I love my complimentary Medallion upgrades as much as the next Delta flyer, but back in August of last year I threw together a quick explanation for why you and everyone you know should be crediting your paid Delta flights to Alaska's Mileage Plan, rather than to Delta Skymiles. Namely, the same Delta flights, on the same Delta aircraft, on the same Delta days, in many cases cost fewer Mileage Plan miles than Skymiles.
Of course, the changes to Skymiles earning rates coming in 2015 make the point even more convincingly than I ever could.
Still, I want to point out one additional wrinkle that I came across the other day: Alaska doesn't know or care that BusinessElite exists.
In case you, like Alaska, have never heard of BusinessElite, it's Delta's long-haul preimum international and transcontinental product. It features a curated wine list, lie-flat seats, and some other features you're more than capable of reading about on Delta's website.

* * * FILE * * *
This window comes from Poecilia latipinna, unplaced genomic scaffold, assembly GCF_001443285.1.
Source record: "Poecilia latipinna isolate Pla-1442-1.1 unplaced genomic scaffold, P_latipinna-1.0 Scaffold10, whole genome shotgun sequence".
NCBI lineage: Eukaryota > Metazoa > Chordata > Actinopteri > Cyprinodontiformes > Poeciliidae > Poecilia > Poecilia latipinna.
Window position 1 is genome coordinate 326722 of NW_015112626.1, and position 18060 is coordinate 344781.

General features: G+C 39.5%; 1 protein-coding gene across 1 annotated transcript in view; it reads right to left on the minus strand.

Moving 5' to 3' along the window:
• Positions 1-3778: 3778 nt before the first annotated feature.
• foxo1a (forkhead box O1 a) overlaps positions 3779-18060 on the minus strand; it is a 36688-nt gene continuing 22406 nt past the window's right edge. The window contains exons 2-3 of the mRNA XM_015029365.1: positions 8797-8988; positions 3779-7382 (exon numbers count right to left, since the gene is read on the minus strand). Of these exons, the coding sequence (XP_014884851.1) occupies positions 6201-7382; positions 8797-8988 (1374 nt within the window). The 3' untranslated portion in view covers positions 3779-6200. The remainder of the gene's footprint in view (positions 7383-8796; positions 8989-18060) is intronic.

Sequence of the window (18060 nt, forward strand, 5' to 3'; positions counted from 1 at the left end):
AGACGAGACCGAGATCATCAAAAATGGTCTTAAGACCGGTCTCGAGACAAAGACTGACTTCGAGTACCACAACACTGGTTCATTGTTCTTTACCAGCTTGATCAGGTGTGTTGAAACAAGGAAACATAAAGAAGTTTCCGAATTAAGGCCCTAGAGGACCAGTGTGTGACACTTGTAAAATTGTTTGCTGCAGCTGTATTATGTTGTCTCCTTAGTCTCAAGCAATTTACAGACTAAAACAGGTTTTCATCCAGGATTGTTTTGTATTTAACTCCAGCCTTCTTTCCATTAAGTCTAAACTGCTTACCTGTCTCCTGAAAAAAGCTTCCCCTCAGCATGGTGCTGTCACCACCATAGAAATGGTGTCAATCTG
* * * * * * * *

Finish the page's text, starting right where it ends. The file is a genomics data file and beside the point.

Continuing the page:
Most importantly, redeeming Skymiles for BusinessElite seats on transcontinental routes costs more than redeeming them for domestic First Class.
A non-stop round-trip itinerary from New York's JFK airport to Los Angeles in BusinessElite costs 65,000 Skymiles:
The same trip in domestic First (without the fancy wine or lay-flat seats) with a layover in Detroit or Salt Lake City costs just 50,000 Skymiles. But both trips cost 50,000 Alaska Mileage Plan miles:
I don't consider redeeming miles for domestic first class a great deal under most circumstances.
But if it's ever a great deal, it's a great deal for premium transcontinental service.